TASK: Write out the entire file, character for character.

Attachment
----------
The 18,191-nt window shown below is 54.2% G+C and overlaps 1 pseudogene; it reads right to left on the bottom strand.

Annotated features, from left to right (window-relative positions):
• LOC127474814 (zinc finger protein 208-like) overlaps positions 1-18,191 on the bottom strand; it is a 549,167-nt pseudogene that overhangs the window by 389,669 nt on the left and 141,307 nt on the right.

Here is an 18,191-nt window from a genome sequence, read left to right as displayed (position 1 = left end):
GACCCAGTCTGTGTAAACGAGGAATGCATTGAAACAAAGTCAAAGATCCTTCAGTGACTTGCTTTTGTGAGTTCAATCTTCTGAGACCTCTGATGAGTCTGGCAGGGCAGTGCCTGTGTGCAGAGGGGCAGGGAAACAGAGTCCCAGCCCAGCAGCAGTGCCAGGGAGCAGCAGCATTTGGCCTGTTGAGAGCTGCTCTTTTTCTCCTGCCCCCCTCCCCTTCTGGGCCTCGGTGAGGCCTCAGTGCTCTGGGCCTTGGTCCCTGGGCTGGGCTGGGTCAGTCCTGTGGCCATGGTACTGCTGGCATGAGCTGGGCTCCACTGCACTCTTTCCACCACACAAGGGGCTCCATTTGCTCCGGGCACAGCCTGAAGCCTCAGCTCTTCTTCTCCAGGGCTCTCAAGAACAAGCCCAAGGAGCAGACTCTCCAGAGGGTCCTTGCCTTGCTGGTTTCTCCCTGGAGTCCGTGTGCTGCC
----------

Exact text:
The 18,191-nt window shown below is 54.2% G+C and overlaps 1 pseudogene; it reads right to left on the bottom strand.

Annotated features, from left to right (window-relative positions):
• LOC127474814 (zinc finger protein 208-like) overlaps positions 1-18,191 on the bottom strand; it is a 549,167-nt pseudogene that overhangs the window by 389,669 nt on the left and 141,307 nt on the right.

Here is an 18,191-nt window from a genome sequence, read left to right as displayed (position 1 = left end):
GACCCAGTCTGTGTAAACGAGGAATGCATTGAAACAAAGTCAAAGATCCTTCAGTGACTTGCTTTTGTGAGTTCAATCTTCTGAGACCTCTGATGAGTCTGGCAGGGCAGTGCCTGTGTGCAGAGGGGCAGGGAAACAGAGTCCCAGCCCAGCAGCAGTGCCAGGGAGCAGCAGCATTTGGCCTGTTGAGAGCTGCTCTTTTTCTCCTGCCCCCCTCCCCTTCTGGGCCTCGGTGAGGCCTCAGTGCTCTGGGCCTTGGTCCCTGGGCTGGGCTGGGTCAGTCCTGTGGCCATGGTACTGCTGGCATGAGCTGGGCTCCACTGCACTCTTTCCACCACACAAGGGGCTCCATTTGCTCCGGGCACAGCCTGAAGCCTCAGCTCTTCTTCTCCAGGGCTCTCAAGAACAAGCCCAAGGAGCAGACTCTCCAGAGGGTCCTTGCCTTGCTGGTTTCTCCCTGGAGTCCGTGTGCTGCC